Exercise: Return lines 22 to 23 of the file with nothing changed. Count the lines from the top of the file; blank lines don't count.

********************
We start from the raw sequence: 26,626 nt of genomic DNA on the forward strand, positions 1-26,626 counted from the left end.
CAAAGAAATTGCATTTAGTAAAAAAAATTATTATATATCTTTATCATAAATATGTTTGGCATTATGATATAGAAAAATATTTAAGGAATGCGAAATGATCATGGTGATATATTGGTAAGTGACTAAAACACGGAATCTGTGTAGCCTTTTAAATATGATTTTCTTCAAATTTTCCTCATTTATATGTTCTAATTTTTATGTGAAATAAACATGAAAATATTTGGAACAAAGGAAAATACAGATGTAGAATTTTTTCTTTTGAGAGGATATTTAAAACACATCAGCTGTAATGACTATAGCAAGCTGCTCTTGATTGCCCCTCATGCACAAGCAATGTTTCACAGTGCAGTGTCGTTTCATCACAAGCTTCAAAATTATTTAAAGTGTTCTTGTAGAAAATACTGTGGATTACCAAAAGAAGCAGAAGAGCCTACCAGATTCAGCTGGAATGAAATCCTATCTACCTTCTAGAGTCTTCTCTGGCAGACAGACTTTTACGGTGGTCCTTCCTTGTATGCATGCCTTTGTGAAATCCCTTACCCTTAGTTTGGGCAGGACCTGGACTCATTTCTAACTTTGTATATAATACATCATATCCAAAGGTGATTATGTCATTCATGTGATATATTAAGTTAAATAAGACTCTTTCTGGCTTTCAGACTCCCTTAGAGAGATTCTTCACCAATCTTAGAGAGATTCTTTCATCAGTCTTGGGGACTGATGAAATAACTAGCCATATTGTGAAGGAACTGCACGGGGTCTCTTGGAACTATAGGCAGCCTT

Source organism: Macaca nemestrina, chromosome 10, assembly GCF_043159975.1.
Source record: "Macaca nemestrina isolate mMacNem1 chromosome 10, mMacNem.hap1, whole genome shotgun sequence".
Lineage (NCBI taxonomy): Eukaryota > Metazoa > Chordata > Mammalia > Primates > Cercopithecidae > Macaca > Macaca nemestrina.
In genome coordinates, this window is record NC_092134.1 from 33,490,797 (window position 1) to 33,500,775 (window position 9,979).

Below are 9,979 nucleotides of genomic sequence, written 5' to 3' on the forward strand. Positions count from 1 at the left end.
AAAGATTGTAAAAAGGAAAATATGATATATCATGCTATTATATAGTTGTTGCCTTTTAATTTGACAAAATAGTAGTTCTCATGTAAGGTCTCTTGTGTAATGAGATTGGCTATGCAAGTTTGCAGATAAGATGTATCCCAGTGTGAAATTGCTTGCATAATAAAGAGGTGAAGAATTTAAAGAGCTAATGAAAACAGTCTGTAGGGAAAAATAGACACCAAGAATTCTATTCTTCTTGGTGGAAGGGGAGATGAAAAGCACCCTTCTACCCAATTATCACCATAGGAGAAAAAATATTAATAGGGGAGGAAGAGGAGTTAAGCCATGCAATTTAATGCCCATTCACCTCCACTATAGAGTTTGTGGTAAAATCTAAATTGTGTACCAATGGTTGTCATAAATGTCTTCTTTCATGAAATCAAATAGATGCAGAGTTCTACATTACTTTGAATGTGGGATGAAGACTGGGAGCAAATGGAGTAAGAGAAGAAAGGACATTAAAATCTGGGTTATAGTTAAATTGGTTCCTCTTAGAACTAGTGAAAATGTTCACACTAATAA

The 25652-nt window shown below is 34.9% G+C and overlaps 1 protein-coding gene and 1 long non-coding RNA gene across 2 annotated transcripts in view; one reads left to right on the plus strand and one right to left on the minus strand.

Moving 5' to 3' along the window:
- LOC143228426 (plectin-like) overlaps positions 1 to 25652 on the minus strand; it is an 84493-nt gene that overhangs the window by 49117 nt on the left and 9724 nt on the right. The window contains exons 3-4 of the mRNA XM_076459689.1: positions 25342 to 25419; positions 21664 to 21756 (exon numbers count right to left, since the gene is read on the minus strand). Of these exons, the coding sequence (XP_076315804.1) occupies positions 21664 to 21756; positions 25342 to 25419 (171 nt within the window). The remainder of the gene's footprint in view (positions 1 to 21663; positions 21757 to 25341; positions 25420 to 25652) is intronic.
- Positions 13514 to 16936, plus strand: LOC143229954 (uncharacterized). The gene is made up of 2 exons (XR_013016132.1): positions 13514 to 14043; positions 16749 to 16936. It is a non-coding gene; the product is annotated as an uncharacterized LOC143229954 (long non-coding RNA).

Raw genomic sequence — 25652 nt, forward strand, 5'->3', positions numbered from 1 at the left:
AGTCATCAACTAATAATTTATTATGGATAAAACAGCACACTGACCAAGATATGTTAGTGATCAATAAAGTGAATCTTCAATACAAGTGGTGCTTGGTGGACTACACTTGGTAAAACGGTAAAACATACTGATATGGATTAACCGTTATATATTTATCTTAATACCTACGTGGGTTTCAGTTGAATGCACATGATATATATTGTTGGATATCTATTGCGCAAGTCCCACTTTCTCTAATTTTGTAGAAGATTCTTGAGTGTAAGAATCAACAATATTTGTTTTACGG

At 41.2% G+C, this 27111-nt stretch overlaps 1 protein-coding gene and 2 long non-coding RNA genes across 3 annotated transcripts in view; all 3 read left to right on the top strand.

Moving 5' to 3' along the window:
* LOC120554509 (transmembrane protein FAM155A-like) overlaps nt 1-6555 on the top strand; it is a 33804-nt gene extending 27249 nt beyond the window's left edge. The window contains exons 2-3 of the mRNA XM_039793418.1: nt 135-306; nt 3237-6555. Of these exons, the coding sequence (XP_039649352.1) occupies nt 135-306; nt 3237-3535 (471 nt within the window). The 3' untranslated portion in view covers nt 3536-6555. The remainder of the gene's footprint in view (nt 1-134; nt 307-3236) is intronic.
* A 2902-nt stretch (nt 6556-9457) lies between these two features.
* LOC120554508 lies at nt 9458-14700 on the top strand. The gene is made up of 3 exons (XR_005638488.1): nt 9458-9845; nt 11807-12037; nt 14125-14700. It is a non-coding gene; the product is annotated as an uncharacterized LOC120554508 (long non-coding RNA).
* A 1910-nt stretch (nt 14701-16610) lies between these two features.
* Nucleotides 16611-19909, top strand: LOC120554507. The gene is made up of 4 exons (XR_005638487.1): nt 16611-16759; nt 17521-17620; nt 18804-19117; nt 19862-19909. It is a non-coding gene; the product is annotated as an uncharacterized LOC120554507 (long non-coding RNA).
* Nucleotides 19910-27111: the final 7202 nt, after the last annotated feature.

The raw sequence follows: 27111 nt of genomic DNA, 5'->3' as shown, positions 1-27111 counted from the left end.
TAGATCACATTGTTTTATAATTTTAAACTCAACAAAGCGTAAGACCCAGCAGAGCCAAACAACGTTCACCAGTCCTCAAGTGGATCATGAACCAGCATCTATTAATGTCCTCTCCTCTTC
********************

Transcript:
* Nucleotides 19910-27111: the final 7202 nt, after the last annotated feature.

The raw sequence follows: 27111 nt of genomic DNA, 5'->3' as shown, positions 1-27111 counted from the left end.